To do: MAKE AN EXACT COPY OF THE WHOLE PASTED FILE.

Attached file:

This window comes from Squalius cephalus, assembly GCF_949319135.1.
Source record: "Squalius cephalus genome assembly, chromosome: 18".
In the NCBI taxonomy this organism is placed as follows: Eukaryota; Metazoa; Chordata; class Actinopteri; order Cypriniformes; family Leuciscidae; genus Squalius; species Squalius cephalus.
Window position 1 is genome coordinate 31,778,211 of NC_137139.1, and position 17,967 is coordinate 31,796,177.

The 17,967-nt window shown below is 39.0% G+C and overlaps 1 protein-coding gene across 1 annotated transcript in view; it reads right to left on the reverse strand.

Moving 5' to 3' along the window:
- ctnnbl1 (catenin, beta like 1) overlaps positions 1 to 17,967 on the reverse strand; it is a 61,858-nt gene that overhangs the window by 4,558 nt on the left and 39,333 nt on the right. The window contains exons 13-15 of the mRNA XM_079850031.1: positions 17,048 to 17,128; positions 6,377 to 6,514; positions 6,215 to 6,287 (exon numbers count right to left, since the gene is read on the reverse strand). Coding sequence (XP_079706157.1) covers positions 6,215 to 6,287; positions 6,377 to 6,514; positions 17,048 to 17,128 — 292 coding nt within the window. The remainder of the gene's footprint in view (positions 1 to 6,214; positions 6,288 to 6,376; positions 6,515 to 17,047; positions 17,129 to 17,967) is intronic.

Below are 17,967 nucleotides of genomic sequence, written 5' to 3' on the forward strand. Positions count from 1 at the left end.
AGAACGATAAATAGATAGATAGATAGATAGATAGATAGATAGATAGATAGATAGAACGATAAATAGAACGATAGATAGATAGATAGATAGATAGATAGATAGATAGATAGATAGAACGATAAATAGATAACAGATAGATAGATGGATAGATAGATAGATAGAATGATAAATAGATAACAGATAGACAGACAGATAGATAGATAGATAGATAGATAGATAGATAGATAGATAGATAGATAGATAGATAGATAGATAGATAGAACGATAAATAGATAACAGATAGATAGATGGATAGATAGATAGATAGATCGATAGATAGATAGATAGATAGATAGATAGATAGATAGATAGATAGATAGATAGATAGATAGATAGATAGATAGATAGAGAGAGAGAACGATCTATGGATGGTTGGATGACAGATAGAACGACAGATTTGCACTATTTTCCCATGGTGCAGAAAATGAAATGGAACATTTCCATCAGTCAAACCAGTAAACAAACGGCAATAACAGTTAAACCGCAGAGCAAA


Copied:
This window comes from Squalius cephalus, assembly GCF_949319135.1.
Source record: "Squalius cephalus genome assembly, chromosome: 18".
In the NCBI taxonomy this organism is placed as follows: Eukaryota; Metazoa; Chordata; class Actinopteri; order Cypriniformes; family Leuciscidae; genus Squalius; species Squalius cephalus.
Window position 1 is genome coordinate 31,778,211 of NC_137139.1, and position 17,967 is coordinate 31,796,177.

The 17,967-nt window shown below is 39.0% G+C and overlaps 1 protein-coding gene across 1 annotated transcript in view; it reads right to left on the reverse strand.

Moving 5' to 3' along the window:
- ctnnbl1 (catenin, beta like 1) overlaps positions 1 to 17,967 on the reverse strand; it is a 61,858-nt gene that overhangs the window by 4,558 nt on the left and 39,333 nt on the right. The window contains exons 13-15 of the mRNA XM_079850031.1: positions 17,048 to 17,128; positions 6,377 to 6,514; positions 6,215 to 6,287 (exon numbers count right to left, since the gene is read on the reverse strand). Coding sequence (XP_079706157.1) covers positions 6,215 to 6,287; positions 6,377 to 6,514; positions 17,048 to 17,128 — 292 coding nt within the window. The remainder of the gene's footprint in view (positions 1 to 6,214; positions 6,288 to 6,376; positions 6,515 to 17,047; positions 17,129 to 17,967) is intronic.

Below are 17,967 nucleotides of genomic sequence, written 5' to 3' on the forward strand. Positions count from 1 at the left end.
AGAACGATAAATAGATAGATAGATAGATAGATAGATAGATAGATAGATAGATAGAACGATAAATAGAACGATAGATAGATAGATAGATAGATAGATAGATAGATAGATAGATAGAACGATAAATAGATAACAGATAGATAGATGGATAGATAGATAGATAGAATGATAAATAGATAACAGATAGACAGACAGATAGATAGATAGATAGATAGATAGATAGATAGATAGATAGATAGATAGATAGATAGATAGATAGATAGAACGATAAATAGATAACAGATAGATAGATGGATAGATAGATAGATAGATCGATAGATAGATAGATAGATAGATAGATAGATAGATAGATAGATAGATAGATAGATAGATAGATAGATAGATAGATAGAGAGAGAGAACGATCTATGGATGGTTGGATGACAGATAGAACGACAGATTTGCACTATTTTCCCATGGTGCAGAAAATGAAATGGAACATTTCCATCAGTCAAACCAGTAAACAAACGGCAATAACAGTTAAACCGCAGAGCAAA